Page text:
What a marvellous bulb garlic is. Part of the lily or allium family, there are many people who just would not be without it.
Now widely used in cookery, it is particularly popular in Asia and in the Mediterranean countries, although it is used almost everywhere. There are in the region of 40 different types currently available in the UK, most of which can be domestically grown. In the Far East, it is still used as part of traditional medicine practices. Garlic is available on Schwartz in many forms, click here to explore them all!
Garlic sold in supermarkets and greengrocers in single bulbs, bunches and plaits is mistakenly called ‘fresh’, when it is not – it has already been dried, even though each individual clove looks fresh when peeled. Fresh garlic is called ‘green’ or ‘wet’ and is only available seasonally (July to October), unlike dried which is readily available all year round. Fresh garlic has a much milder flavour and can be finely sliced or grated into a variety of dishes such as salads, vegetables and of course, garlic bread. Pasta dishes can also benefit from fresh garlic. Why not try our Caprese Cheesy Garlic bread?
Another way of using fresh garlic is to make garlic oil or garlic confit. Garlic oil can be wonderful drizzled over a hearty pasta, pizza or put into a casserole. It can also be used by stirring into vegetables for that extra flavour and seasoning.
Slow cooking garlic in olive oil to make it beautifully tender and sweet is well worth the effort. Once cooked, it has a multitude of purposes, and can be a good addition to any vegetable, salad, pasta, dip, meat or fish dishes.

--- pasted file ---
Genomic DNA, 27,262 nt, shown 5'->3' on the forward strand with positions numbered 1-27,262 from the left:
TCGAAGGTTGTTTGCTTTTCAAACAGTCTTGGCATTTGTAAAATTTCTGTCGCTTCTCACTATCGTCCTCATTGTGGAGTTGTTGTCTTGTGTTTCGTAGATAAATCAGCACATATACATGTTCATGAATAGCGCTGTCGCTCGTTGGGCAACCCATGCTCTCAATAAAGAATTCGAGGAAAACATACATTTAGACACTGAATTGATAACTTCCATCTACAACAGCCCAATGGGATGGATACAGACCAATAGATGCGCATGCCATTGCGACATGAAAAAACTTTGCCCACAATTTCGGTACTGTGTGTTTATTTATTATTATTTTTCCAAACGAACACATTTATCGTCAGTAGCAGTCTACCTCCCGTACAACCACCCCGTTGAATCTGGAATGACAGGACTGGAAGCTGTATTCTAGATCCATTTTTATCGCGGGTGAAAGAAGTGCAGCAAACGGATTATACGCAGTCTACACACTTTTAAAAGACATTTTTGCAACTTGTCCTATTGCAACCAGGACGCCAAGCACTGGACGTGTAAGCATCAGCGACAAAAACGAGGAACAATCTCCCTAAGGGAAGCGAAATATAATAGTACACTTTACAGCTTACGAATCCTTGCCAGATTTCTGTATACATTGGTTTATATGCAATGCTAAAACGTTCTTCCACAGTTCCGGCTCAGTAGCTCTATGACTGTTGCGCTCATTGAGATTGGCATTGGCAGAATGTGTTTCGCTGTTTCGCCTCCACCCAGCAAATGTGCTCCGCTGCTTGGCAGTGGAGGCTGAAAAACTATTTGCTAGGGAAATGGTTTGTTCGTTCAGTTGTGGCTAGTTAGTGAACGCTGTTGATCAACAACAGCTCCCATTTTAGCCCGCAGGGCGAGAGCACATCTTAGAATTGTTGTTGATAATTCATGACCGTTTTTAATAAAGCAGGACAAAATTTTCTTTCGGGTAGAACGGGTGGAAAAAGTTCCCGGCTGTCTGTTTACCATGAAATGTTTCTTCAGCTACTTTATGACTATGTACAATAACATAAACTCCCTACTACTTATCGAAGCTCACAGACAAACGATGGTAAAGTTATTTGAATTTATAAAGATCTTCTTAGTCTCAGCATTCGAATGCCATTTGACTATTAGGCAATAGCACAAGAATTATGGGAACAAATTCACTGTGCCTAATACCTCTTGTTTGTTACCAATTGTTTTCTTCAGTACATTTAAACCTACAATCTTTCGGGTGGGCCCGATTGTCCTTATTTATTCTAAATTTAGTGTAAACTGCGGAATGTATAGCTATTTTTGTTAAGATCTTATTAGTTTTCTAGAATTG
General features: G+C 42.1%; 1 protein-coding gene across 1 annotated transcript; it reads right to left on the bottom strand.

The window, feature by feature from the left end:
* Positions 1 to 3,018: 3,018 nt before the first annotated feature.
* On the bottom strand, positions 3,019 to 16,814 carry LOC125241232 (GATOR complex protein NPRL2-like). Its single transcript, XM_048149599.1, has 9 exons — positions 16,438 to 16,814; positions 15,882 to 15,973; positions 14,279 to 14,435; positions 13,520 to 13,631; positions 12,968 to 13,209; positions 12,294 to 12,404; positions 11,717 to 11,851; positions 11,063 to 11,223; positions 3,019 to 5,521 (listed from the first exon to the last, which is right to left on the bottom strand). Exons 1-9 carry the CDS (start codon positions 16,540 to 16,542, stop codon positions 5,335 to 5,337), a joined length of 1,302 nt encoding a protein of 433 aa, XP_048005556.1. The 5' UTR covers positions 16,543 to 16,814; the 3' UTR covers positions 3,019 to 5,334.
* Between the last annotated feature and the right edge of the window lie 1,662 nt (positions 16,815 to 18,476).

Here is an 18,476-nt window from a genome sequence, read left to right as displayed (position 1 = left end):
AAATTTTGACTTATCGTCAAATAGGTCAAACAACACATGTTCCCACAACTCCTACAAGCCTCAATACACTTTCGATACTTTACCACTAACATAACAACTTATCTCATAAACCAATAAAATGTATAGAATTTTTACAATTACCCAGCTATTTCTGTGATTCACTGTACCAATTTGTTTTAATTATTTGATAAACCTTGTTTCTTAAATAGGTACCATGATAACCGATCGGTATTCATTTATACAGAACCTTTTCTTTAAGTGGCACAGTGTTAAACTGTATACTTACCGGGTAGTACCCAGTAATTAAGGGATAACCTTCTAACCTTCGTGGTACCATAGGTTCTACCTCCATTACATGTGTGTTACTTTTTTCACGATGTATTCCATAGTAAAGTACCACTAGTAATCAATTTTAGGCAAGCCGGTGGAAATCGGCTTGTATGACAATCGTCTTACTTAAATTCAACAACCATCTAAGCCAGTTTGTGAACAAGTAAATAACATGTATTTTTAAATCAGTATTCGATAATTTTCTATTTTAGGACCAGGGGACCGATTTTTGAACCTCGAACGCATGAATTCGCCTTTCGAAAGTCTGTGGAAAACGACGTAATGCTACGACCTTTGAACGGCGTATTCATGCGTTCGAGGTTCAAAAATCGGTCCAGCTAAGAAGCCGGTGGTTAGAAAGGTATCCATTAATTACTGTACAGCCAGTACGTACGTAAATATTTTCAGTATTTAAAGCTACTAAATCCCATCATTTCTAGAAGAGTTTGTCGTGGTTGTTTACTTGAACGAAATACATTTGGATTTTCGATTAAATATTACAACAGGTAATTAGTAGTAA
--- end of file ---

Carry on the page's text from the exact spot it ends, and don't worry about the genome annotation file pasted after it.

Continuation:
Try crushing the cooked cloves to a paste and stirring through mashed potato or other vegetables such as celeriac, cauliflower or any of the squash family. It truly is delicious.
One of the tastiest salads is Panzanella, made with ripe and sweet sliced tomatoes, torn bread and herbs such as basil. Chop a few of the garlic cloves from the confit and stir through the salad with just a little of the oil. It is pure heaven, and makes this rustic, peasant salad luxurious and full of flavour.
Try livening up a bean dip with a little garlic paste – it works wonders.
One of the handiest seasonings to keep in your cupboard. It is a more subtle way of seasoning and does not have the rawness or pungency that can come with some varieties of fresh garlic. That does not mean to say that it is weak, it has a lot of intensity as it has been dried. It is ideal to use in dry rubs for marinating meat such as steak or chicken (and lamb) or sprinkling into stews and casseroles.
Use garlic powder mixed with breadcrumbs and herbs to coat a chicken escalope (very Milanese). It helps provide a tasty, crunchy coating for the meat and is very easy to pan fry. Or if you fancy a street food version from West Africa that you can make it home, try the West African Suya Spice blend on a variety of meats.
If you love the taste of the sunny Provencal region of France, you will certainly love our mushroom dish. Using garlic granules to flavour this recipe will transport you straight to Provence and conjure up a picture of rolling lavender fields, sunshine and of course – delicious food! When at home, try coating roast potatoes in garlic granules, they go beautifully with roast lamb or lamb cutlets. Dried to perfection, these granules are versatile and can be used in most dishes.
The health properties of garlic
This versatile flavour is used to complement a huge variety of savoury dishes including all kinds of meat and roast potatoes. We only crush and dry fresh whole garlic cloves for a sweet and strong flavour. Our convenient-to-use garlic has a beautifully crisp aroma and classic taste to finish your dishes with fantastic flavour.